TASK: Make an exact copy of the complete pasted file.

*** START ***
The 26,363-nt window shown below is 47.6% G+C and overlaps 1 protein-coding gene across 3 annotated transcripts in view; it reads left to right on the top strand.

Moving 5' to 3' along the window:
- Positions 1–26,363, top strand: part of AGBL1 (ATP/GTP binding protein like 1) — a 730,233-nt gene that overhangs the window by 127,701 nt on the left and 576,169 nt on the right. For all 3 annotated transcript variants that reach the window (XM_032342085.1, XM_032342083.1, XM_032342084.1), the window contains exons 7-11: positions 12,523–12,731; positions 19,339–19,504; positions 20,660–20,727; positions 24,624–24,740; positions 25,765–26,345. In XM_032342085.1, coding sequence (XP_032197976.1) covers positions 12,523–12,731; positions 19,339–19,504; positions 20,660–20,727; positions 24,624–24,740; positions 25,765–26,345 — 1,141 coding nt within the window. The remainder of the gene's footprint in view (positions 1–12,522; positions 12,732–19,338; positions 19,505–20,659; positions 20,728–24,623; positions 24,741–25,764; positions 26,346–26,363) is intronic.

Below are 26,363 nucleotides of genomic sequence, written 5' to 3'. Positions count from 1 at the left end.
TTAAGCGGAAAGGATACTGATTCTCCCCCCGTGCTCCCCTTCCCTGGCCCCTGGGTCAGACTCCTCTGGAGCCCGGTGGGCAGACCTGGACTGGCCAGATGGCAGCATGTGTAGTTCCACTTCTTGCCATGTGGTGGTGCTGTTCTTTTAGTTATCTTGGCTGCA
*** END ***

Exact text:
The 26,363-nt window shown below is 47.6% G+C and overlaps 1 protein-coding gene across 3 annotated transcripts in view; it reads left to right on the top strand.

Moving 5' to 3' along the window:
- Positions 1–26,363, top strand: part of AGBL1 (ATP/GTP binding protein like 1) — a 730,233-nt gene that overhangs the window by 127,701 nt on the left and 576,169 nt on the right. For all 3 annotated transcript variants that reach the window (XM_032342085.1, XM_032342083.1, XM_032342084.1), the window contains exons 7-11: positions 12,523–12,731; positions 19,339–19,504; positions 20,660–20,727; positions 24,624–24,740; positions 25,765–26,345. In XM_032342085.1, coding sequence (XP_032197976.1) covers positions 12,523–12,731; positions 19,339–19,504; positions 20,660–20,727; positions 24,624–24,740; positions 25,765–26,345 — 1,141 coding nt within the window. The remainder of the gene's footprint in view (positions 1–12,522; positions 12,732–19,338; positions 19,505–20,659; positions 20,728–24,623; positions 24,741–25,764; positions 26,346–26,363) is intronic.

Below are 26,363 nucleotides of genomic sequence, written 5' to 3'. Positions count from 1 at the left end.
TTAAGCGGAAAGGATACTGATTCTCCCCCCGTGCTCCCCTTCCCTGGCCCCTGGGTCAGACTCCTCTGGAGCCCGGTGGGCAGACCTGGACTGGCCAGATGGCAGCATGTGTAGTTCCACTTCTTGCCATGTGGTGGTGCTGTTCTTTTAGTTATCTTGGCTGCA